Adenosine amine congener mitigates noise-induced cochlear injury
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Hearing loss from noise exposure is a leading occupational disease, with up to 5% of the population at risk world-wide. Here, we present a novel purine-based pharmacological intervention that can ameliorate noise-induced cochlear injury. Wistar rats were exposed to narrow-band noise (8–12 kHz, 110 dB SPL, 2–24 h) to induce cochlear damage and permanent hearing loss. The selective adenosine A1 receptor agonist, adenosine amine congener (ADAC), was administered intraperitoneally (100 µg/kg/day) at time intervals after noise exposure. Hearing thresholds were assessed using auditory brainstem responses and the hair cell loss was evaluated by quantitative histology. Free radical damage in the organ of Corti was assessed using nitrotyrosine immunohistochemistry. The treatment with ADAC after noise exposure led to a significantly greater recovery of hearing thresholds compared with controls. These results were upheld by increased survival of sensory hair cells and reduced nitrotyrosine immunoreactivity in ADAC-treated cochlea. We propose that ADAC could be a valuable treatment for noise-induced cochlear injury in instances of both acute and extended noise exposures.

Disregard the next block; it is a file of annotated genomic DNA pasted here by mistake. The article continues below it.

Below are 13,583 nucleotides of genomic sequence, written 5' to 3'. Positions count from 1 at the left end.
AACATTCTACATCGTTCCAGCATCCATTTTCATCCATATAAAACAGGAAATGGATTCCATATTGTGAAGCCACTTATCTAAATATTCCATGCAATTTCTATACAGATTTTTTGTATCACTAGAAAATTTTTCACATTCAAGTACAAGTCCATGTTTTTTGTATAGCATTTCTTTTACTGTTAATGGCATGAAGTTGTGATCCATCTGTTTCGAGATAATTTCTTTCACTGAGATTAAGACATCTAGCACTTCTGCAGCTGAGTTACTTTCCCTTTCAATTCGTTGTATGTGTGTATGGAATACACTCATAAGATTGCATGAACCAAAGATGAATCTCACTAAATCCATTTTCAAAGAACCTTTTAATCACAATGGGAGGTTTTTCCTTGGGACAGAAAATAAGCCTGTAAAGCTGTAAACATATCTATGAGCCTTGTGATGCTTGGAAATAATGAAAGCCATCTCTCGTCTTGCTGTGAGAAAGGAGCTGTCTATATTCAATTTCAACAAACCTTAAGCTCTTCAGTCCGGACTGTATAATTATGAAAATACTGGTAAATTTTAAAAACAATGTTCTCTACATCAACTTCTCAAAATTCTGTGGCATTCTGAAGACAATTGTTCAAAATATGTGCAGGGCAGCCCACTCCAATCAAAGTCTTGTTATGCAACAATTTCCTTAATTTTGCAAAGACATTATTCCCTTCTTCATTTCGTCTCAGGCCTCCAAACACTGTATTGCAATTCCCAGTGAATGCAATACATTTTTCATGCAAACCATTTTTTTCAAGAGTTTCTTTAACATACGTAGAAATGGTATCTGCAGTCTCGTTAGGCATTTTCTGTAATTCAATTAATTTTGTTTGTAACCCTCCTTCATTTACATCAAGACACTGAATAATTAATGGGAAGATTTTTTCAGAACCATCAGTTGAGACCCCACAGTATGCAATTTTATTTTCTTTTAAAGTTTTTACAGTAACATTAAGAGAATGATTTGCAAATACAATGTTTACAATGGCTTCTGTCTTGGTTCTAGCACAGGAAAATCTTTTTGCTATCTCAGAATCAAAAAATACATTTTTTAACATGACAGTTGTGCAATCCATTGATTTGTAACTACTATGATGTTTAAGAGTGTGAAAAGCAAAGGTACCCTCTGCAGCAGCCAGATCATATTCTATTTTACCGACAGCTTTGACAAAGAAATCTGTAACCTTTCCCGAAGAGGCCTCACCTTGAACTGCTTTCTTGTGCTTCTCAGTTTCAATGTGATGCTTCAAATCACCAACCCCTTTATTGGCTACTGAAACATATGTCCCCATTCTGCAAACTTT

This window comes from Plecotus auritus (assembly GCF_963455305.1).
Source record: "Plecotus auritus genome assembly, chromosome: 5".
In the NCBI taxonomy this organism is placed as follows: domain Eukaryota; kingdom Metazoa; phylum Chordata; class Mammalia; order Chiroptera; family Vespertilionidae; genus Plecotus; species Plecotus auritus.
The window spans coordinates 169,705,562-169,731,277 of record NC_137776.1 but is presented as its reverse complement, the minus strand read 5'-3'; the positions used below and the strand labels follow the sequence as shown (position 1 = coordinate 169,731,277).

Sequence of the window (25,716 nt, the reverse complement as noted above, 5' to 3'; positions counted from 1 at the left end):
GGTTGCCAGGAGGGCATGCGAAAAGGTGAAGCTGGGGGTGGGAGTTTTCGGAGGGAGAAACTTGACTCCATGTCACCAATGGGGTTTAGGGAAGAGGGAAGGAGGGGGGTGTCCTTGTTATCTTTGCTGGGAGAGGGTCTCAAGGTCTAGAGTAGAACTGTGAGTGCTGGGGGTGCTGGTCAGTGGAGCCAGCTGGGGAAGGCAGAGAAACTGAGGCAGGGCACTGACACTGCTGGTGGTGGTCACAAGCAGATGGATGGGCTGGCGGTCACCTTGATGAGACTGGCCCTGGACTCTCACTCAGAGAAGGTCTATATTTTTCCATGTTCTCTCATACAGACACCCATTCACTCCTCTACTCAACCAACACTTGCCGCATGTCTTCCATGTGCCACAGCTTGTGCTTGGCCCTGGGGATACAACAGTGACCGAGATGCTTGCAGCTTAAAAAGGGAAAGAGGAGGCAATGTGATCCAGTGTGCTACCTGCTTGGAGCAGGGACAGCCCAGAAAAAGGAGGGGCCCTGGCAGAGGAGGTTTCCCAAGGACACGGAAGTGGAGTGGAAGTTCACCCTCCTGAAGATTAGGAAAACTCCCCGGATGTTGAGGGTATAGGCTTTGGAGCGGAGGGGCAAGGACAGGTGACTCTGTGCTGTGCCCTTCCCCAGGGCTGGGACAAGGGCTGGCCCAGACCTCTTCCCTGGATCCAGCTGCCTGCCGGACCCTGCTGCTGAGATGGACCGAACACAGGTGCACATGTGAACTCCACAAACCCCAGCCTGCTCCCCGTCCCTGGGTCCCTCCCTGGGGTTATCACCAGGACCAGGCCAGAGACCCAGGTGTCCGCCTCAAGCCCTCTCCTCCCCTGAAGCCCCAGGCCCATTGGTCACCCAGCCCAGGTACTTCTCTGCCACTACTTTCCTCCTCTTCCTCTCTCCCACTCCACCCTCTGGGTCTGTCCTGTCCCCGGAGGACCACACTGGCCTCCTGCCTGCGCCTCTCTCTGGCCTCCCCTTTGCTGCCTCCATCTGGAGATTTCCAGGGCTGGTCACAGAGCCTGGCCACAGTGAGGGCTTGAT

KeywordsAdenosine Adenosine receptors Adenosine amine congener Cochlea Hearing Treating hearing loss
This study was supported by the RNID (UK), Deafness Research Foundation (NZ), and Auckland Medical Research Foundation. We thank Dr Ken Jacobson (NIH, Bethesda) for kind donation of ADAC used in this study.
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